The young Indigenous woman helping to drive the Uluru Statement
In this inspiring conversation, proud Cobble Cobble woman and co-chair and youth manager for the Uluru Youth Dialogue, Allira Davis, talks money goals and the importance of the Uluru Statement of the Heart with the First Nations Foundation’s Larisha Jerome.
This is a modified transcript of an episode of RBW: A podcast sharing Aboriginal and Torres Strait Islander women’s stories. To hear more, click here.
Allira: My name is Allira Davis, I’m a proud Cobble Cobble woman from the Barungum and Birrigubba nations, South-east Queensland. I am also a proud South Sea Islander woman as well. I grew up, in Logan on Yugambeh Country and actually moved down to Canberra for about five years on Ngunnawal country and then I’ve moved back home. So, I love being with the family and friends but yes, it’s been good.
Building a career as a young Indigenous woman
Larisha: Thank you, so tell us all about you and your previous roles that have led you to become the Uluru youth manager.
Allira: As I said before, I moved down to Ngunnawal country about five years ago into 2016, and I was out down there for a cadetship, an Indigenous program. I was in the Attorney-General’s Department.
I was in there for about a year and a half and I think at that point that’s when the Uluru dialogue started. So I actually attended the Brisbane Dialogue. I unfortunately didn’t attend the Constitutional Convention. However, my commitment and support was still very strong after all the dialogue happened and after the Uluru Statement got gifted to the Australian people.
Since then, after the Attorney General’s Department, I was in the private sector, working at Ernst & Young, really just building my skills on a lot of different areas and sectors. I was also working in the Indigenous sector practice. And then about, I think, six months or eight months ago, I got a full-time gig with the Uluru Statement from the Heart, working as a youth manager under the Uluru Dialogue. [It’s] under our senior leadership and cultural authority, which is very exciting, because I was volunteering for about three or four years since the Uluru Statement was gifted.
It was a lot of volunteering, but it was all worth it. Now I’m here doing my thing with Uluru youth and really trying to get our First Nations voice enshrined in the Constitution.
Larisha: So, tell us a bit about your work on the Uluru Statement. What went into building that network of First Nations youth from all around Australia?
Allira: Yes, so it actually began in 2019, my co-chair, Bridget Cama and I, met at a senior leadership dialogue, which was held in Cairns and that happened frequently. They just discussed where they wanted to go with the Uluru Statement and the three reforms to voice, treaty, truth and just planning it out, very privileged and grateful to be in front of all those Indigenous leaders.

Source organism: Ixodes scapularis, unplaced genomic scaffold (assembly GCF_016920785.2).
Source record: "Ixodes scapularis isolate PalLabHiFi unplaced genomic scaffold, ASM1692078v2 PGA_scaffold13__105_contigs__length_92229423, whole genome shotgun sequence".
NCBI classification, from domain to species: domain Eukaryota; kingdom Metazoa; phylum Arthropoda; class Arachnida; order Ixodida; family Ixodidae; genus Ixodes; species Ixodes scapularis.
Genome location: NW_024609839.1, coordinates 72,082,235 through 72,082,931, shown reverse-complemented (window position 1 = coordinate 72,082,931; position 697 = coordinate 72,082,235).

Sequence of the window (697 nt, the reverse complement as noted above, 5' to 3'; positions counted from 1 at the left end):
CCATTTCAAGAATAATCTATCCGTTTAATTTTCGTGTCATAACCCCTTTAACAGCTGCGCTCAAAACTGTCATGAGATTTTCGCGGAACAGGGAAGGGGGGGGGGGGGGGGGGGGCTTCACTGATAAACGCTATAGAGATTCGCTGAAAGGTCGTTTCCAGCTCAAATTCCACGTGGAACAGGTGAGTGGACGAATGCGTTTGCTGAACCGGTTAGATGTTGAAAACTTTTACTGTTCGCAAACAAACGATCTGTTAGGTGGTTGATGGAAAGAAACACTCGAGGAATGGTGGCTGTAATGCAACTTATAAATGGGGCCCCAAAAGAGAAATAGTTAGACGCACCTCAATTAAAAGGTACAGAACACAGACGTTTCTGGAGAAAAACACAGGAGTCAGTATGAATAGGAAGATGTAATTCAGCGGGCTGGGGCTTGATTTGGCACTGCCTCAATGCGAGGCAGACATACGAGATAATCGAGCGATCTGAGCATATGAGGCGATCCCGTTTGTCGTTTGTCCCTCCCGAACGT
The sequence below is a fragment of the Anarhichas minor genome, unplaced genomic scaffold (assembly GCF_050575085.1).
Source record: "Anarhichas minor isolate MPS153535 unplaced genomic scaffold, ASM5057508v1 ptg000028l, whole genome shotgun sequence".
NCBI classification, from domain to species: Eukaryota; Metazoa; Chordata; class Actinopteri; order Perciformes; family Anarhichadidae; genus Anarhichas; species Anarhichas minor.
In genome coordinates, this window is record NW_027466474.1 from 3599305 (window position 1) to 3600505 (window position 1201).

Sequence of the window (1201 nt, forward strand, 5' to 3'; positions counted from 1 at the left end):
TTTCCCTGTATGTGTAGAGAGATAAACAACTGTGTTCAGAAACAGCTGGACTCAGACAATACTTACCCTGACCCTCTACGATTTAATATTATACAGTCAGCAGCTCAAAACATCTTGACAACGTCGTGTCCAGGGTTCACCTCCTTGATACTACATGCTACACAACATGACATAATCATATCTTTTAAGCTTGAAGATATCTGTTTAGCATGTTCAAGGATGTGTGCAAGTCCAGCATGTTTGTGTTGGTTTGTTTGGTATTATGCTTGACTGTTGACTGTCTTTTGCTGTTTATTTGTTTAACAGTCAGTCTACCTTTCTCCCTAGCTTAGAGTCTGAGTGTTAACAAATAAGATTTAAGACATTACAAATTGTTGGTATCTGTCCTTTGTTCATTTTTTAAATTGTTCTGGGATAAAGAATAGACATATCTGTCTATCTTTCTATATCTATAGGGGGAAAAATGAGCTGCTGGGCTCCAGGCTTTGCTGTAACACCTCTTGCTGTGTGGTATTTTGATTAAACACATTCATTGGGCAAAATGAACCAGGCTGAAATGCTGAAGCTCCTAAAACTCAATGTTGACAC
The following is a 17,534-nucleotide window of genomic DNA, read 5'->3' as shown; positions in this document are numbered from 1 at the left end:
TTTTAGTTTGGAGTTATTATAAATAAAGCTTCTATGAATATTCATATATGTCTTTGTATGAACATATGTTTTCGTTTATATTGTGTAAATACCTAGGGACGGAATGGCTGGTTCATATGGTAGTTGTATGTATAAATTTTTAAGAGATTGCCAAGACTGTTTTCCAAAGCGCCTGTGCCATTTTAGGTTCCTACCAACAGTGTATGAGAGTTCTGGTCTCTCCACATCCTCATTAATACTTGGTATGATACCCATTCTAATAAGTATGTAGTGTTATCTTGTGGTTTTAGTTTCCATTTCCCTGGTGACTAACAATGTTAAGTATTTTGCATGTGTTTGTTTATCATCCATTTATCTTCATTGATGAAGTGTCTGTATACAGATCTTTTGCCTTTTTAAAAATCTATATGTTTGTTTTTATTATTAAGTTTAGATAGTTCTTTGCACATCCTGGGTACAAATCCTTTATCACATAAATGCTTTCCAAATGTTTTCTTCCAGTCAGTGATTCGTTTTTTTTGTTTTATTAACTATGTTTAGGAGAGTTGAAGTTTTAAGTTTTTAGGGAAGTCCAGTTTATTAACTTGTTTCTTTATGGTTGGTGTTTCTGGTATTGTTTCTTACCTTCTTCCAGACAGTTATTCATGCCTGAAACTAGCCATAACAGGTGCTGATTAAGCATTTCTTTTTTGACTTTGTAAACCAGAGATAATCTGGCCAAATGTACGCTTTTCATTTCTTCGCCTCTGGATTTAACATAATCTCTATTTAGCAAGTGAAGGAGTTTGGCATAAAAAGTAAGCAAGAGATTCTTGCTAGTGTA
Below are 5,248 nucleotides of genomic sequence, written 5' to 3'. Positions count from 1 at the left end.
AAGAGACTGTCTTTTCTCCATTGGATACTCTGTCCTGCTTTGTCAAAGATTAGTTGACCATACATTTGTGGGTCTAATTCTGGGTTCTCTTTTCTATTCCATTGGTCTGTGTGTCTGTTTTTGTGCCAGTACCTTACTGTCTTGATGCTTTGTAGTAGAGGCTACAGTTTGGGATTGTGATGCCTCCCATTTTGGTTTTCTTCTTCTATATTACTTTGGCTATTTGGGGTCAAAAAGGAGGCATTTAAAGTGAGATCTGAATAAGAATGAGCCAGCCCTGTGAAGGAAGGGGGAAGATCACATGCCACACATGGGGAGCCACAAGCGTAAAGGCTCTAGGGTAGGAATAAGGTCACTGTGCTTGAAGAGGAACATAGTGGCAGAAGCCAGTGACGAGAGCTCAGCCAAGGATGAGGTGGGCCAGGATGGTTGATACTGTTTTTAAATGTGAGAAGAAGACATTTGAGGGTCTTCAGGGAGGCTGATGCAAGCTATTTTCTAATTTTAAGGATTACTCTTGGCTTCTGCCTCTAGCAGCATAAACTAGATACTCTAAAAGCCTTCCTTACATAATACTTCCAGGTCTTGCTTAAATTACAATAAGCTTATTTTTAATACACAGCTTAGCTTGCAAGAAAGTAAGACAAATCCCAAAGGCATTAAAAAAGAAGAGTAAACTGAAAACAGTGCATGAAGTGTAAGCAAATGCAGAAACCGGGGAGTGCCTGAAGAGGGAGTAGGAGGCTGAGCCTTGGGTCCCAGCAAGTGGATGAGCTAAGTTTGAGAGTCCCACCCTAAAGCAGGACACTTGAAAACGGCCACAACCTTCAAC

But we thought, you know, there was a kind of something missing, we thought there was a young people that was missing that we wanted our voices heard because if you think about it, our future is basically on the line.
I think this structural reform, to have a voice; about having the First Nations voice on the Constitution is, you know, it’s our future.
And I think we need we definitely needed young people in that room to have their say and have them heard. So that’s when we created the Uluru Youth Dialogue. At the end of December 2019, we actually held our Uluru Youth Summit with over 60 young people around the country. We made it kind of fair and the geographical representation and gender representation as well. And we got them around just to basically explain what the Uluru Statement is, its reforms and the legal and political aspects of it, which is good because, you know, it was a three-day summit, but the first day was very information overload. But the second day, by the second day, they digested the information and they came back to us with amazing actions that they can do in their communities. And then the third day, we went out to Yarrabah. So, 40 minutes out from Cairns and we just put our feet on country and just kind of honed in on the purpose of why we’re here. And then obviously COVID hit, and aunty rona hit and it was very, it was hard to navigate through, I guess, engaging with our youth, but I think we’ve done alright. You know, people have stayed by us and really believed in us to, you know, stick by the mandate of the Uluru Statement.
Building money skills
Larisha: And Allira, you’re still quite young yourself personally, do you have any financial goals and what are you doing about them?
Allira: I actually never used to have any financial goals. However, now I’m really trying to obviously being when I was younger, I didn’t really concentrate on my finances. I was probably, a lot of young people don’t. But yes, I think being with my ex-partner; he definitely showed me how to save and what the value of money is. And, you know, my ex-partner was white, so he was a non-Indigenous man. So it was kind of like freaky to see the different side of financial aspects of how you do things. And for us we, money’s not a problem, like it is a problem, but it’s like if your mum need money, like if your aunt needs money like you give it. So whereas you know on a non-Indigenous point of view, it’s about investments, it’s about trying to what’s on the market, you know, it’s all like that big high level talks. So now I’ve understood it more and you know, I’m trying to save for a house. I’m trying to save for a car. It’s just thinking towards a future that’s one thing you told me is making sure that you are a few steps ahead and you know it might be alright to live in the moment for now but saving for the future and saving for the nicer things in life is really important and it’s really key to understand that because I think some of our mob, we think, oh yes, like, you know, let’s live in the moment, let’s do this, let’s go get a drink, whatever. But it’s those little things that kind of affect you, you know, till the next payday. So just trying to plan six months in advance of what you’re trying to do.